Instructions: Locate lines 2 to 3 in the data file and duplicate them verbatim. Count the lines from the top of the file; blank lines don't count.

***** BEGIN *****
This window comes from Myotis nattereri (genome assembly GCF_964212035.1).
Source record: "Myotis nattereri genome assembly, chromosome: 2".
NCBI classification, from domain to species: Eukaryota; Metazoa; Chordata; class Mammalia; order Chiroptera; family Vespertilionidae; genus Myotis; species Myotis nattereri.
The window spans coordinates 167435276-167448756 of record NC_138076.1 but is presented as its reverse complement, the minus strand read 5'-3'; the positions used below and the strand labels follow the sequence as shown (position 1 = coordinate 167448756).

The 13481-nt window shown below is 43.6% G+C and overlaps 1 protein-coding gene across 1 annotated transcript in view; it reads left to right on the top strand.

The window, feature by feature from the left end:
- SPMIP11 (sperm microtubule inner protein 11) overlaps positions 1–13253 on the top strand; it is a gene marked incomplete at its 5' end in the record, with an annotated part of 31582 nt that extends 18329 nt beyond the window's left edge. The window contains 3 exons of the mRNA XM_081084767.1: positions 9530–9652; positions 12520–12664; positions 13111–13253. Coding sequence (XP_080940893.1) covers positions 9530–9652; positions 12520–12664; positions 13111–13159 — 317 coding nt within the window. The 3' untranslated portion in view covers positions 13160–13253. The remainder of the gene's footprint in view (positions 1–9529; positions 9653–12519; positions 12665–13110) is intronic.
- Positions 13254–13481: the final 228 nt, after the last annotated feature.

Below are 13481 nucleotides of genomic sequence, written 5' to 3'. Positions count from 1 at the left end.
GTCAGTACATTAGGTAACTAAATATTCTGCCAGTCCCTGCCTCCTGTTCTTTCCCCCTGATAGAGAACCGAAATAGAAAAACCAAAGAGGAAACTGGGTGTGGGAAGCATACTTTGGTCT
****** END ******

Source record: "Myotis nattereri genome assembly, chromosome: 2".
NCBI classification, from domain to species: Eukaryota; Metazoa; Chordata; class Mammalia; order Chiroptera; family Vespertilionidae; genus Myotis; species Myotis nattereri.